You have been critical of using gross domestic product to measure growth. Can you tell us a bit more about the Environmental Maturity Index? How close is that to being a practical index that people can use?

GDP is the modern golden idol that we have been taught to worship, and our reliance on it has not changed. To be very honest with you, I never thought about a substitute until my editor asked me: So if you don't like it, what do you propose?

I thought about a metric that captures how well we cohabitate, how well we live with the natural world. In that context an Environmental Maturity Index would be an interesting idea. I have not gone through the work of actually measuring and quantifying it. But some of the indigenous peoples in the Amazon would have a much higher score than people in Chinese cities.

How can you quantify the protection of nature?

Today, less than 3% of the ocean is fully protected from fishing. So we have 97% of the ocean, which is like a bank account where everybody withdraws but nobody makes a deposit.

These protected areas, where fishing and other damaging activities are banned, are our investment accounts. The principle is set aside and produces growth with compound interest.

Fish there live longer lives, they grow larger. They have much more sex. They produce a disproportionately larger number of eggs, which together with the spillover of adult fish or lobsters helps rebounding.

How fast can oceans recover?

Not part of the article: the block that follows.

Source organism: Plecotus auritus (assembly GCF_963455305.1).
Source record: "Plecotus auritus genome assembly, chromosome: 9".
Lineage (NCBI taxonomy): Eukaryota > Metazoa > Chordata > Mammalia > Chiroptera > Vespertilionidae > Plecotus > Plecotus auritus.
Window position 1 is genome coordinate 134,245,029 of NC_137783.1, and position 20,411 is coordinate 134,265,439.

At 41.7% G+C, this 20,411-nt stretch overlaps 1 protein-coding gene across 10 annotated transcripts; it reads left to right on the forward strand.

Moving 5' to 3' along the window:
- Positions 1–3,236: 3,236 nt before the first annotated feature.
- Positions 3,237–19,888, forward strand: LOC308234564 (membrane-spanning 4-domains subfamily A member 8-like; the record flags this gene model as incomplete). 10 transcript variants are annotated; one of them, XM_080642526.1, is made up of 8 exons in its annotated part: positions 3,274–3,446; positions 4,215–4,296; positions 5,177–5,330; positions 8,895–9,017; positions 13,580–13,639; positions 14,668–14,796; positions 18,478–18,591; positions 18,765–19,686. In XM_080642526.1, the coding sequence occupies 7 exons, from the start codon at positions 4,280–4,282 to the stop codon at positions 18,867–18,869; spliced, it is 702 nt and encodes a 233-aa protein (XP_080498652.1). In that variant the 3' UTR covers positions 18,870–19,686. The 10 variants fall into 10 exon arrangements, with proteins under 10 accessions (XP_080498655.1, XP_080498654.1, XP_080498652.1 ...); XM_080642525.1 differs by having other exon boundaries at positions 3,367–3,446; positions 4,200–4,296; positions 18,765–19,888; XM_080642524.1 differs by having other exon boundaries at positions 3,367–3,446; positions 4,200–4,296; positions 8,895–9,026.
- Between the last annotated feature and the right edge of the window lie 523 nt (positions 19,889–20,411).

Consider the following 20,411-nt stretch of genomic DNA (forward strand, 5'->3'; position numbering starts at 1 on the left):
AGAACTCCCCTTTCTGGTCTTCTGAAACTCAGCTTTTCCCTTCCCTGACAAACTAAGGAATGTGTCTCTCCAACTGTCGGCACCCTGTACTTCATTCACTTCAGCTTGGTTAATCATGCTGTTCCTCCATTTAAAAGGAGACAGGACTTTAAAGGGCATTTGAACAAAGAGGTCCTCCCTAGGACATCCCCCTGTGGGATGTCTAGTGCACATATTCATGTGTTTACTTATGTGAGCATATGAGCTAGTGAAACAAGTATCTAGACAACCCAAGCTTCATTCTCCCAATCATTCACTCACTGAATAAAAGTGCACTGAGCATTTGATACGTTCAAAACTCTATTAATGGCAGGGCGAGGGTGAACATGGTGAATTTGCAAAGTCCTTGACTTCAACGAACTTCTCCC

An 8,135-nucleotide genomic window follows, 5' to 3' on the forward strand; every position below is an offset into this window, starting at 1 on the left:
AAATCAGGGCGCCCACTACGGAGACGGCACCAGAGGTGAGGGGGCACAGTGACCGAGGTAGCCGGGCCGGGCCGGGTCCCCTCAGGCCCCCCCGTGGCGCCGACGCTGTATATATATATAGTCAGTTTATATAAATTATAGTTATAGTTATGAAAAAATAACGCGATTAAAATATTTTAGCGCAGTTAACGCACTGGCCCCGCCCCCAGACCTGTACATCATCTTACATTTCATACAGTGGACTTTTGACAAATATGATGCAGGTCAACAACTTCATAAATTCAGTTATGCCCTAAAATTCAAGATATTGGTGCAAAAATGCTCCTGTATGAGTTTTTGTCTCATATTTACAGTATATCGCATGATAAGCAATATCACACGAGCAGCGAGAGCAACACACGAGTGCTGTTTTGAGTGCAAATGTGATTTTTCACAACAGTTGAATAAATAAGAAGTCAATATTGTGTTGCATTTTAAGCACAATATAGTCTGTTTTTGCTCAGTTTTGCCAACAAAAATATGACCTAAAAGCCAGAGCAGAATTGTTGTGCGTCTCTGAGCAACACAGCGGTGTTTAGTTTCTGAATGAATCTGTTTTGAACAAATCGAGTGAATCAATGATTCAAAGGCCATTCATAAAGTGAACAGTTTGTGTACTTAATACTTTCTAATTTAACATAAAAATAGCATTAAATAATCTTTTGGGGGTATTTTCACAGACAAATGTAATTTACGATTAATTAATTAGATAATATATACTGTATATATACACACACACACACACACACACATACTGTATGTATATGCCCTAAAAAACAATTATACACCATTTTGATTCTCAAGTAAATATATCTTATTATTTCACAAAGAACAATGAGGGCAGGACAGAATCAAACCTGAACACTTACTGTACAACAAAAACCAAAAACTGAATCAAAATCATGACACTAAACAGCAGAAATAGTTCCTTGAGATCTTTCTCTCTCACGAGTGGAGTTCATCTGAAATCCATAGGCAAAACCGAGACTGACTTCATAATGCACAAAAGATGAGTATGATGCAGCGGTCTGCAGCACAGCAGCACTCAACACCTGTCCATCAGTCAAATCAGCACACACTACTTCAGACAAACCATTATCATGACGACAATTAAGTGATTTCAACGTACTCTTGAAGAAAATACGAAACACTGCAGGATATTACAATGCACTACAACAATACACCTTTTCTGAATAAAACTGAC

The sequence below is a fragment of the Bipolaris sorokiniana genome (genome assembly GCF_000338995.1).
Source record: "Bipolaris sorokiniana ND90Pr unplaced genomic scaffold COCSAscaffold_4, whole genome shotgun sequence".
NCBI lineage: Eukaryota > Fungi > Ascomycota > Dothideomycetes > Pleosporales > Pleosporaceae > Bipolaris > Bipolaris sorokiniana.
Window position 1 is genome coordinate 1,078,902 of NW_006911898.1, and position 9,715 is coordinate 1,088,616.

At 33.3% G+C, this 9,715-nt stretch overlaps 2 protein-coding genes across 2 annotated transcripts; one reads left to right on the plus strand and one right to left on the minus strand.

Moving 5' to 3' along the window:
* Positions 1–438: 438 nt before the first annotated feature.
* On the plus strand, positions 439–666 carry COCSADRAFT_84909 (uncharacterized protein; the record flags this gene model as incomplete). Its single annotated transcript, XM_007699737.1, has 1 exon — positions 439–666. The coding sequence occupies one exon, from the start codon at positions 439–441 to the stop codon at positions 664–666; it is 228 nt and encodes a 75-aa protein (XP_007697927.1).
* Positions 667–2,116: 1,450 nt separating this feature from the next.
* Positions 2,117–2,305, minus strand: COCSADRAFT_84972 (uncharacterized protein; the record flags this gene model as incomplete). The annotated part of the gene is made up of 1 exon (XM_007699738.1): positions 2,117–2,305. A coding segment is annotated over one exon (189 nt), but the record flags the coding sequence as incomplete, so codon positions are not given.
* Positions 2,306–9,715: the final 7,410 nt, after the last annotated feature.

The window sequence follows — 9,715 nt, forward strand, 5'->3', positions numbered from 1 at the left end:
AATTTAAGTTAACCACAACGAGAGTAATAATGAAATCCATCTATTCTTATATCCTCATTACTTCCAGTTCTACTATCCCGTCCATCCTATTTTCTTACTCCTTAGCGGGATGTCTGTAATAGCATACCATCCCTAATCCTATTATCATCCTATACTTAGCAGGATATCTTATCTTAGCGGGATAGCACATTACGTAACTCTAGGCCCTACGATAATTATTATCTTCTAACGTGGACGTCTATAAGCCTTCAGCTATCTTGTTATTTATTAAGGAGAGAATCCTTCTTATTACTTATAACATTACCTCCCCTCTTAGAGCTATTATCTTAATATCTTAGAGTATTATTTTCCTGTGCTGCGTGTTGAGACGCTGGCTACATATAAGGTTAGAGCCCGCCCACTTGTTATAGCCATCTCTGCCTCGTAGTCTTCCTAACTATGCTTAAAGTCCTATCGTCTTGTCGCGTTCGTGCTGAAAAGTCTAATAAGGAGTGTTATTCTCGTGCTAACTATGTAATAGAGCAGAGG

The ocean has an ability to bounce back that is much greater than the land. I have seen how marine life recovers. When you protect marine areas there's a 600% increase in environmental abundance. There are animals that are completely gone, some species will have a hard time because of the warming and the acidification of the ocean, but many more species will be able to recover. The ocean ecosystems that we see in the future are going to be different from those of the past. But they're going to be much healthier, much more productive and much more beneficial to us if we give them the space.

In your book you talk about Biosphere 2, a failed experiment to recreate life on Earth in isolated ponds to find out whether people could live on other planets. Having dived in so many places on the planet, would you volunteer for an “Aquasphere 2” experiment to try out life underwater? 

No, I would love to be a seaweed farmer, but I still need the sun. I love diving, and that is one of the things I'm missing the most during the pandemic. But as much as I love it, we humans are not an aquatic species, we do need to come back to the surface to breathe. 

I'd love to continue being in this boundary between the two worlds, coming in and out and enjoying the best of both.

Eric Roston and Laura Millan write the Climate Report newsletter about the impact of global warming.